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Lights and shadows in the Report on world health. Many new health-related challenges

"Global Burden of Diseases, Injuries, and Risk Factors Study" (GBD), the most comprehensive worldwide epidemiologic observational study, signals several lights and some shadows, but on the whole it shows an increase in global life expectancy. The Report contributes to the understanding of new health-related challenges that deserve major attention in the coming decades such as obesity, substance abuse and high blood-pressure.

Lights and shadows characterise the latest “Global Burden of Diseases, Injuries, and Risk Factors Study” (GBD) report for the year 2015 released by the Institute for Health Metrics and Evaluation in Seattle (USA), recently published by The Lancet magazine. As known, the GBD is the most comprehensive worldwide observational epidemiological study to date. It describes mortality and morbidity of major diseases (namely the number of cases of disease reported during a given period compared to the overall number of those examined), injuries and risk factors to health at global, national and regional levels. Examining trends from 1990 to the present and making comparisons across populations GBD enables understanding of the new health-related challenges world population is forced to face in the 21st century.

As said, lights and shadows whose GDB conclusions enable to summarise as follows: annual mortality rates steadily declined from 1990 to 2015, especially because of improved health and sanitation services, of the massive use of vaccinations and of decreased indoor pollution (better air quality inside homes). To this must be added a dramatic decrease in mortality rates due to HIV/AIDS and malaria registered in many countries in sub-Saharan Africa. However, such improvements are currently threatened by widespread health disorders caused by obesity and hyperglycemia, (typical of Western, opulent societies), in addition to substance use (alcohol, narcotic drugs, etc.) In detail

Worldwide life expectancy in the period 1980 – 2015 has increased by 10 years (currently at 72),

While several countries of sub-Saharan Africa are rebounding from an era of exceedingly high loss of life due to HIV/AIDS. In fact in only ten years – from 2005 to i 2015 – mortality rates due to HIV/AIDS have decreased by 42%. Similarly, efforts aimed at the eradication of another infectious disease such as malaria, which in many cases is lethal, have been equally successful. The Report shows a 43% decrease in death rates for malaria.

Another comforting “light” of the GBD 2015 Report is the drop in deaths during pregnancy, although unacceptable rates are still registered in 24 countries (resulting in over 400 deaths per 100,000 live births). Among these the worst figures were registered in the Central African Republic (1.074 deaths every 100.000 l.b.), Afghanistan (789 per 100.000 l.b.) and Sierra Leone (696 out of 100.000 l.b.).

Infant mortality has also recorded a significant decline: in 2015 under-5 mortality amounted to 5.8 million children, signalling a 52 percent decrease compared to 1990. The decline in neonatal mortality was not as strong (2.6 million in 2015), dropping by 42 percent, highlighting the persistence, in many countries, of a widespread difficulty in neonatal care.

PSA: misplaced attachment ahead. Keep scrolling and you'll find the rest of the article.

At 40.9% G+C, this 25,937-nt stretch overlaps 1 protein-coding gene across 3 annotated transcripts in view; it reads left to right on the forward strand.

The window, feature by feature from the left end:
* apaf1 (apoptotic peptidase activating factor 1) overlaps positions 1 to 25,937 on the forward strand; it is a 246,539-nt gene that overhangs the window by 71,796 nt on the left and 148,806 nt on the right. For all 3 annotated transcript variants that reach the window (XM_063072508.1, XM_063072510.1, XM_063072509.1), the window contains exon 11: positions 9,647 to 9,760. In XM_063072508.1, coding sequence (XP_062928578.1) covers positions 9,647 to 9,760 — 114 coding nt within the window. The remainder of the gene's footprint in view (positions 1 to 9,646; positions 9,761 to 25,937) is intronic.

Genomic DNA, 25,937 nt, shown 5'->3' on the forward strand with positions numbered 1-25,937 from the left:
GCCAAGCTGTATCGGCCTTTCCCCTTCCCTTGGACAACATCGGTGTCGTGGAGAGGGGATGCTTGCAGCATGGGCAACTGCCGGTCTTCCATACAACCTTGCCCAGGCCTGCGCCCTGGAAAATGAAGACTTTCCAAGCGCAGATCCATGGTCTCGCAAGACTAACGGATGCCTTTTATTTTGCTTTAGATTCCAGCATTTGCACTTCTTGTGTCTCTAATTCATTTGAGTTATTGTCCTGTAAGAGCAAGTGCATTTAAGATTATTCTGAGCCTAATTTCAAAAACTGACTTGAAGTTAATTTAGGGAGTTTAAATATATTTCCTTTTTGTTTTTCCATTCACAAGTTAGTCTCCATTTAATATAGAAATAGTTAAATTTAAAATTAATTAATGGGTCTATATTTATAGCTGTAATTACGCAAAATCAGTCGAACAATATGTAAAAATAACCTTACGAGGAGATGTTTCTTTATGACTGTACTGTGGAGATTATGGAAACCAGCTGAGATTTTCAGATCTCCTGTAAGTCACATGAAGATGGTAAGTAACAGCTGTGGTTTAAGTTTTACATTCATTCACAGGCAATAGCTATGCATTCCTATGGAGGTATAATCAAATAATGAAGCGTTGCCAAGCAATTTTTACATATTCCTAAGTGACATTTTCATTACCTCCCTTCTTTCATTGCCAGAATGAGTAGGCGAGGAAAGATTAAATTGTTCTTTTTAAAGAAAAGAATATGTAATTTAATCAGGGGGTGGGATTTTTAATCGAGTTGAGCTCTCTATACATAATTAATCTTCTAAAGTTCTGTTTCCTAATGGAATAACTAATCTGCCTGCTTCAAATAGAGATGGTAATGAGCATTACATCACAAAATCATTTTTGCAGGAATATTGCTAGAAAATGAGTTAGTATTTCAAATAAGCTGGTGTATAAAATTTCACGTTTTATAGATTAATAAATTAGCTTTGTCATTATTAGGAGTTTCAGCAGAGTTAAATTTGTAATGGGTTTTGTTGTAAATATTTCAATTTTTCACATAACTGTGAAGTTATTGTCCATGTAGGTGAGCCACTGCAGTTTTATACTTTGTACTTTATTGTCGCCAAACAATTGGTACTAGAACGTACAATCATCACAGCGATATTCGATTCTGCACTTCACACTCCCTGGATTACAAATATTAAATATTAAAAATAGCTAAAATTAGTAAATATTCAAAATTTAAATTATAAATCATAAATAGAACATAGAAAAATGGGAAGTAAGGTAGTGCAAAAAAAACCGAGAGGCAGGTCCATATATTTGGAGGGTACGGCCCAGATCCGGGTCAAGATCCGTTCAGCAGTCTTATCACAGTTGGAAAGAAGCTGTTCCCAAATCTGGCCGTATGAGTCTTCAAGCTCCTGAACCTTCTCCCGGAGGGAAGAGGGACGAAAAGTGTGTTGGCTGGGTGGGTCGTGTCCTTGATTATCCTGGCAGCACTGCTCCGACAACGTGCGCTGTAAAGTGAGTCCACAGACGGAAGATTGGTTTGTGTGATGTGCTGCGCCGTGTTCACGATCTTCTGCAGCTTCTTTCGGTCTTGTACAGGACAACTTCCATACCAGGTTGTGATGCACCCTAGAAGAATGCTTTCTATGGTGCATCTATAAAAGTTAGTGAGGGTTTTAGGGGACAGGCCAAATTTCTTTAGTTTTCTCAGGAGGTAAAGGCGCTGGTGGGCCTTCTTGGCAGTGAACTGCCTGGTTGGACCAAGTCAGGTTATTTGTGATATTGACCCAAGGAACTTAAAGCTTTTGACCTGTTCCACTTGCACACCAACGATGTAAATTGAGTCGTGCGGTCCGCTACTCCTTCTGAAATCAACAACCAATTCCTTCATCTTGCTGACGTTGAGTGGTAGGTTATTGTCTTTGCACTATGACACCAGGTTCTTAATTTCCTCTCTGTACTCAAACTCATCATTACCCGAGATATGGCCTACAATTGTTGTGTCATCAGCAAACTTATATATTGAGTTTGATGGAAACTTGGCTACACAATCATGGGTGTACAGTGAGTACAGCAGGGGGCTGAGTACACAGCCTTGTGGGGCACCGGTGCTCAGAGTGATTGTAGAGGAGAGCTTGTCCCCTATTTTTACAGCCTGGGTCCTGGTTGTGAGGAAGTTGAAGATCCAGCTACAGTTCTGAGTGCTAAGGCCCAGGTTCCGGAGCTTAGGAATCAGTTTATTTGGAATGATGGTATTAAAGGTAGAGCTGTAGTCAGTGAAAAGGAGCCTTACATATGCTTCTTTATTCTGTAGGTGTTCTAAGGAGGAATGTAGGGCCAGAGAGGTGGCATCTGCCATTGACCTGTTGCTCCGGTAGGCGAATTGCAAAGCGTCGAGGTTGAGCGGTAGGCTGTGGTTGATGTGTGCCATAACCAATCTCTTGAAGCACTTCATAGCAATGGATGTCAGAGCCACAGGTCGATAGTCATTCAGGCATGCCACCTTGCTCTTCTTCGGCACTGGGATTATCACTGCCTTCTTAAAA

The state of health of the world population is largely determined by risk factors, many of which could be controlled. This aspect is another “light” brought to the fore by the GBD 2015 Report. In fact, figures show that, in the period 1990-2015, global exposure to unsafe sanitation, indoor air pollution and child malnutrition has declined more than death rates. However, the reasons for satisfaction over the achieved results are overshadowed by the fact that in the same period exposure to a various occupational risk factors, high body mass index (linked to obesity) and the use of addictive drugs, have increased by over 25 percent. Similarly, other risk factors – such as nutritional deficiencies or low physical exercise – have grown. Let it suffice to consider that a health disorder like hypertension alone contributes to over 9% of decreased global health, followed by smoking (6.3 percent), hyperglycemia (6.1%) and increased body mass index (5%).

“The level of economic growth is important – said Christopher Murray, Director of the Institute for Health Metrics and Evaluation, who coordinated the research -, but it does not determine the state of health of the population. Some countries have improved their situation far more rapidly than could be explained by several factors such as income, education or fertility-rates. While there are Countries such as the United States that are far less healthy than they could be, given their available resources.”

Thus the global picture is rather clear: improved or worsened world health is not the result of random factors or circumstances. It is the outcome of political and health-related decisions at global level that require ever-increasing responsibility and sharing among world populations.

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